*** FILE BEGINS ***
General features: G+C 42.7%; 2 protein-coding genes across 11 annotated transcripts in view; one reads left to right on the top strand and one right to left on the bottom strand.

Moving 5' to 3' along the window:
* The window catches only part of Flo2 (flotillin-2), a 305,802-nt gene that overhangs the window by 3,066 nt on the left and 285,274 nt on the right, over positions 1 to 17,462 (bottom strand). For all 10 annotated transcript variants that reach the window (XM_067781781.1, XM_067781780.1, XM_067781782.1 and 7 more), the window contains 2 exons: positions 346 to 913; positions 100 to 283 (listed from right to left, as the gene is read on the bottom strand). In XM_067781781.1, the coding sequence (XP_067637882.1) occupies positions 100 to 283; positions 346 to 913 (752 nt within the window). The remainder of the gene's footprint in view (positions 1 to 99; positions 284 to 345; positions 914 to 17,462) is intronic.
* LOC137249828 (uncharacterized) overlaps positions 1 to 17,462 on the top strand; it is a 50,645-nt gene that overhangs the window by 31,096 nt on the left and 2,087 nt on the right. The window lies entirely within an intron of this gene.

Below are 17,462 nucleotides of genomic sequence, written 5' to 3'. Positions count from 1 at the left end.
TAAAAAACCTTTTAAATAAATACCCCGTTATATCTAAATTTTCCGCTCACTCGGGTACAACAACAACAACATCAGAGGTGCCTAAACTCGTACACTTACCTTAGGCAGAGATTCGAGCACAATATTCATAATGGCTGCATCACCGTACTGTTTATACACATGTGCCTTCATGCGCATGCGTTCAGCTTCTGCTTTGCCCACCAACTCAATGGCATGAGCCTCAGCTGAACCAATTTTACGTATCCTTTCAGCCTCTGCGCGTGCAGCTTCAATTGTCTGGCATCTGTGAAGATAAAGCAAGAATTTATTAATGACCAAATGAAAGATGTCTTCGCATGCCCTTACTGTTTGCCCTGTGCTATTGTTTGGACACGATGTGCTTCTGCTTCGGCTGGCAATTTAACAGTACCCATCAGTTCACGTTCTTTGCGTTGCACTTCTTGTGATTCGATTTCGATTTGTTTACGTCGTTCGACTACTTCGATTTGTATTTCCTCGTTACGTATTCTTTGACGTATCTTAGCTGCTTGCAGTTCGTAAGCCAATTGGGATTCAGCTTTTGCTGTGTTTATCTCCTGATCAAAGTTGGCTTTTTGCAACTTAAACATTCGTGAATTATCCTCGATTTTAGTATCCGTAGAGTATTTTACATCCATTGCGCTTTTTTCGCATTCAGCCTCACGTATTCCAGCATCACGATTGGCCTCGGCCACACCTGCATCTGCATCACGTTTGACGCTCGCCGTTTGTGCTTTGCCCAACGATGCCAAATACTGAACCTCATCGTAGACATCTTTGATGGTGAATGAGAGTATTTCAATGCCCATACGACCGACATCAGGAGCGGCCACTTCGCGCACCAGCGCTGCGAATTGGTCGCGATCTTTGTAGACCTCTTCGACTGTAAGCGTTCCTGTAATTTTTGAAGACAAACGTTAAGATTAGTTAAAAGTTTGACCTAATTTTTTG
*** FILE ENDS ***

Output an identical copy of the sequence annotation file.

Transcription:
General features: G+C 42.7%; 2 protein-coding genes across 11 annotated transcripts in view; one reads left to right on the top strand and one right to left on the bottom strand.

Moving 5' to 3' along the window:
* The window catches only part of Flo2 (flotillin-2), a 305,802-nt gene that overhangs the window by 3,066 nt on the left and 285,274 nt on the right, over positions 1 to 17,462 (bottom strand). For all 10 annotated transcript variants that reach the window (XM_067781781.1, XM_067781780.1, XM_067781782.1 and 7 more), the window contains 2 exons: positions 346 to 913; positions 100 to 283 (listed from right to left, as the gene is read on the bottom strand). In XM_067781781.1, the coding sequence (XP_067637882.1) occupies positions 100 to 283; positions 346 to 913 (752 nt within the window). The remainder of the gene's footprint in view (positions 1 to 99; positions 284 to 345; positions 914 to 17,462) is intronic.
* LOC137249828 (uncharacterized) overlaps positions 1 to 17,462 on the top strand; it is a 50,645-nt gene that overhangs the window by 31,096 nt on the left and 2,087 nt on the right. The window lies entirely within an intron of this gene.

Below are 17,462 nucleotides of genomic sequence, written 5' to 3'. Positions count from 1 at the left end.
TAAAAAACCTTTTAAATAAATACCCCGTTATATCTAAATTTTCCGCTCACTCGGGTACAACAACAACAACATCAGAGGTGCCTAAACTCGTACACTTACCTTAGGCAGAGATTCGAGCACAATATTCATAATGGCTGCATCACCGTACTGTTTATACACATGTGCCTTCATGCGCATGCGTTCAGCTTCTGCTTTGCCCACCAACTCAATGGCATGAGCCTCAGCTGAACCAATTTTACGTATCCTTTCAGCCTCTGCGCGTGCAGCTTCAATTGTCTGGCATCTGTGAAGATAAAGCAAGAATTTATTAATGACCAAATGAAAGATGTCTTCGCATGCCCTTACTGTTTGCCCTGTGCTATTGTTTGGACACGATGTGCTTCTGCTTCGGCTGGCAATTTAACAGTACCCATCAGTTCACGTTCTTTGCGTTGCACTTCTTGTGATTCGATTTCGATTTGTTTACGTCGTTCGACTACTTCGATTTGTATTTCCTCGTTACGTATTCTTTGACGTATCTTAGCTGCTTGCAGTTCGTAAGCCAATTGGGATTCAGCTTTTGCTGTGTTTATCTCCTGATCAAAGTTGGCTTTTTGCAACTTAAACATTCGTGAATTATCCTCGATTTTAGTATCCGTAGAGTATTTTACATCCATTGCGCTTTTTTCGCATTCAGCCTCACGTATTCCAGCATCACGATTGGCCTCGGCCACACCTGCATCTGCATCACGTTTGACGCTCGCCGTTTGTGCTTTGCCCAACGATGCCAAATACTGAACCTCATCGTAGACATCTTTGATGGTGAATGAGAGTATTTCAATGCCCATACGACCGACATCAGGAGCGGCCACTTCGCGCACCAGCGCTGCGAATTGGTCGCGATCTTTGTAGACCTCTTCGACTGTAAGCGTTCCTGTAATTTTTGAAGACAAACGTTAAGATTAGTTAAAAGTTTGACCTAATTTTTTG